The quest to remain competitive is what drives Northland Forest Products Inc. to continuously improve its manufacturing operation. Founded in 1979 by Dick and Shari Pyle, the Shakopee, MN-based hardwood moulding and dimension lumber manufacturer has invested more than $1.4 million in new technology over the past 30 months to grow its productivity and profitability.
The strategy has paid off. According to President Dick Pyle, Northland Forest Products’ profits have continued to grow despite the economic downturn — and without any layoffs of full-time employees. New technology also has helped the company to significantly reduce its turnaround time on lineal mouldings — by 70 percent — from 10 days down to three.
In recognition of its efforts, Northland Forest Products recently was awarded a 2012 WMIA Wooden Globe for “Commitment to Excellence through Technology and Innovation.”
Inherent in its commitment to product excellence and competitiveness was Northland Forest Products’ revamping of its manufacturing process. Pyle says this was a direct response to the shifting paradigm of the marketplace.
“To survive, you have to look at changing. We were sitting with all this high production equipment ready to go, but large production runs were no longer in demand by our primary customers [cabinet manufacturers and retail lumberyards],” Pyle says. “In order to keep going, we realized we had to approach the market differently.”
Shorter, custom runs was the answer. Pyle says the company used its capital and “retooled to play into these smaller runs. We’re ready to take on business as it comes back.”
Pyle notes moulding sales now comprise 60 percent of his business, while sales of S4S hardwood dimension lumber are 40 percent of Northland Forest Products’ revenues. “Before the downturn it was flipped,” he says.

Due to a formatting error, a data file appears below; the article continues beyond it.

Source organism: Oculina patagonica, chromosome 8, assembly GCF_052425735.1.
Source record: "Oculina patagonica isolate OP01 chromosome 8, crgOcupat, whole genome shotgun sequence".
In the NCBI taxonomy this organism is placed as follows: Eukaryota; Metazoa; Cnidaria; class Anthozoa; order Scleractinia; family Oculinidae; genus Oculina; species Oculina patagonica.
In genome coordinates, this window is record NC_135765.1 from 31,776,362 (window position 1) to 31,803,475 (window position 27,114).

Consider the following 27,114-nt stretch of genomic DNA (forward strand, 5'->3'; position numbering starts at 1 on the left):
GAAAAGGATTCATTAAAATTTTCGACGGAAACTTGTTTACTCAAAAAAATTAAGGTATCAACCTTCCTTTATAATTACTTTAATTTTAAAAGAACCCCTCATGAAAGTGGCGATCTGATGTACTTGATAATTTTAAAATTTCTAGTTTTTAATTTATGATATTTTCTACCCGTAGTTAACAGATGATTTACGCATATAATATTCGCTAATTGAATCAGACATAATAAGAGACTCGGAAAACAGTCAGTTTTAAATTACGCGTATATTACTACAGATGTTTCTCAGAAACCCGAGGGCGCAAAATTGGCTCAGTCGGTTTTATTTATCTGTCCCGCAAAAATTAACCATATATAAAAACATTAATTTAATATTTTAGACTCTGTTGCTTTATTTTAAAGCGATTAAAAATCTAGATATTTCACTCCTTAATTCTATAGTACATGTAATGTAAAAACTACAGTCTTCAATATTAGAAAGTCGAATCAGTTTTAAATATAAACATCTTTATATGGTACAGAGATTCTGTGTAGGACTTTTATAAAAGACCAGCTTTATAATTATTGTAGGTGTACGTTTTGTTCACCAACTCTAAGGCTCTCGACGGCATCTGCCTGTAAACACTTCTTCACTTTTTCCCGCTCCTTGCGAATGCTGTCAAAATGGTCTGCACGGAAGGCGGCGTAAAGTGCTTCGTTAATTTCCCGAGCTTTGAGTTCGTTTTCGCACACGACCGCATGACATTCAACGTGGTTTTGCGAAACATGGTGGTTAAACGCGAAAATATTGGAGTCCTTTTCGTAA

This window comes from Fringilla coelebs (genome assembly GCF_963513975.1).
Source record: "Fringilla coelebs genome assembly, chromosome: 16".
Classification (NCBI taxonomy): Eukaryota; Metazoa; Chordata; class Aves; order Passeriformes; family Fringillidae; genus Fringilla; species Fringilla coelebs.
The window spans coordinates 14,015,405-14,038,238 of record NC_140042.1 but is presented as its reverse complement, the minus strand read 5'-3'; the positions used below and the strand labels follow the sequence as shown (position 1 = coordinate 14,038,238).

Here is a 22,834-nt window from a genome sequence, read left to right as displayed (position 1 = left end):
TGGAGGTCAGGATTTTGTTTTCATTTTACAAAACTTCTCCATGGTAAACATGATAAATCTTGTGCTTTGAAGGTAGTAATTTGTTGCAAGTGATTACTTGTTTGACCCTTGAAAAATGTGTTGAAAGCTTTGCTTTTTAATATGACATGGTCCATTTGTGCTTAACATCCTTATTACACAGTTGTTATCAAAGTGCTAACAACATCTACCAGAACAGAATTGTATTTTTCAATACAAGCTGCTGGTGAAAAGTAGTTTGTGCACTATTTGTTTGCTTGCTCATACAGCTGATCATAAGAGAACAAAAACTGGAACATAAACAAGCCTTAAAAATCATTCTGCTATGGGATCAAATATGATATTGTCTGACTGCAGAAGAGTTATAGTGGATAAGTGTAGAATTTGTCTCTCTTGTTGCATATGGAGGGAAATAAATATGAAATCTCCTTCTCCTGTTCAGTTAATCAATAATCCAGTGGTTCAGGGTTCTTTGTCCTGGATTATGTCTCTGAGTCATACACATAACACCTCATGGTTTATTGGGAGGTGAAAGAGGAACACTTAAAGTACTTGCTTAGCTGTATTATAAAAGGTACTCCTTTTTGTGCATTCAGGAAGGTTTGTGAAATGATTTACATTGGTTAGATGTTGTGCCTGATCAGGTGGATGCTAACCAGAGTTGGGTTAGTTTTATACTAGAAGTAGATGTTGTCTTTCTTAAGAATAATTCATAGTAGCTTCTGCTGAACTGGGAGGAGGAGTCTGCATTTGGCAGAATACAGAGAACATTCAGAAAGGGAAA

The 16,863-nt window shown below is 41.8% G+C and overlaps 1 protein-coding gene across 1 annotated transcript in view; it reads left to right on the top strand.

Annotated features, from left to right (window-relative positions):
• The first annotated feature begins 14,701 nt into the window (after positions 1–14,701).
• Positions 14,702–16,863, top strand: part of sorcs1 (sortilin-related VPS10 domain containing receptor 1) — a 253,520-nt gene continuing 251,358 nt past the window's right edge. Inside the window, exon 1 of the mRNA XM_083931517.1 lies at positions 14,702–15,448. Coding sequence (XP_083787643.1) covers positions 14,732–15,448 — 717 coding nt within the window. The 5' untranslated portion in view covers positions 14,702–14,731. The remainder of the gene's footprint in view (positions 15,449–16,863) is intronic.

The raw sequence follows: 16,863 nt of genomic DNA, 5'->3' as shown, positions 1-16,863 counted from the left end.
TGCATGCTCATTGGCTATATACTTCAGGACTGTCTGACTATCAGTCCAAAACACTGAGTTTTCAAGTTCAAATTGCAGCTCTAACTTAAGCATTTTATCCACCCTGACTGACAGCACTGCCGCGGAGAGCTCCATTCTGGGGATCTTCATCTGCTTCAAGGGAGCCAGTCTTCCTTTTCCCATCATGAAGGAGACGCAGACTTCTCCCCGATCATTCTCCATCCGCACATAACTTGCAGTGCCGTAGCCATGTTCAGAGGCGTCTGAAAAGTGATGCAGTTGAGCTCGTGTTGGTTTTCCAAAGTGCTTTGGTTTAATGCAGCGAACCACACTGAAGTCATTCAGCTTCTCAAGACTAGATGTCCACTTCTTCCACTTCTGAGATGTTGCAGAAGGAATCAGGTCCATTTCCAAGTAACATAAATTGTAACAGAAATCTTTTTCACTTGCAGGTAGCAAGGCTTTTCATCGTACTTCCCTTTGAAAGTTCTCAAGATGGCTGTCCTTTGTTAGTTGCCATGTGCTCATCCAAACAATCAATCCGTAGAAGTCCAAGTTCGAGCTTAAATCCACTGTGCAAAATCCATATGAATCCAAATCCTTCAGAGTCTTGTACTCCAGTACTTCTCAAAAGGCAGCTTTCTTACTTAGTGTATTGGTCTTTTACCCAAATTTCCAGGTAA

Primary species offered by the company include: red oak, poplar, maple, cherry, alder and hickory. Northland Forest Products is also a distributor for red grandis. There are no minimum quantities on runs.
Unique to Northland Forest Products’ manufacturing process is its use of the MillVision Pro 2.0 software system to track production — at anytime — from anywhere that has cellular phone/internet access.
Available from Michael Weinig Inc., MillVision Pro 2.0 seamlessly networks and tracks each area of the 60,000-square-foot plant via laptops at each machine station. The software system also provides the company with a variety of other capabilities including creation of cut bills, and offers real-time status updates of work in process.
“Using an iPad or cell phone from anyplace, I can find out what the plant is doing,” Pyle says.
The MillVision Pro 2.0 system is part of the Weinig Lineal Moulding Cell at Northland Forest Products. An integrated manufacturing management system, the cell includes: two Powermat 1000 moulders with HSK technology and the PowerLock tool system for fast setup of standard and custom mouldings, a Rondamat 960 grinder and two Raimann ripsaw lines, a Valu Rip KM and the Valu Rip KR movable arbor gang ripsaw line, the latter of which is equipped with an inkjet printer for identification of every board output from the ripsaw, says Dave Remund, plant manager.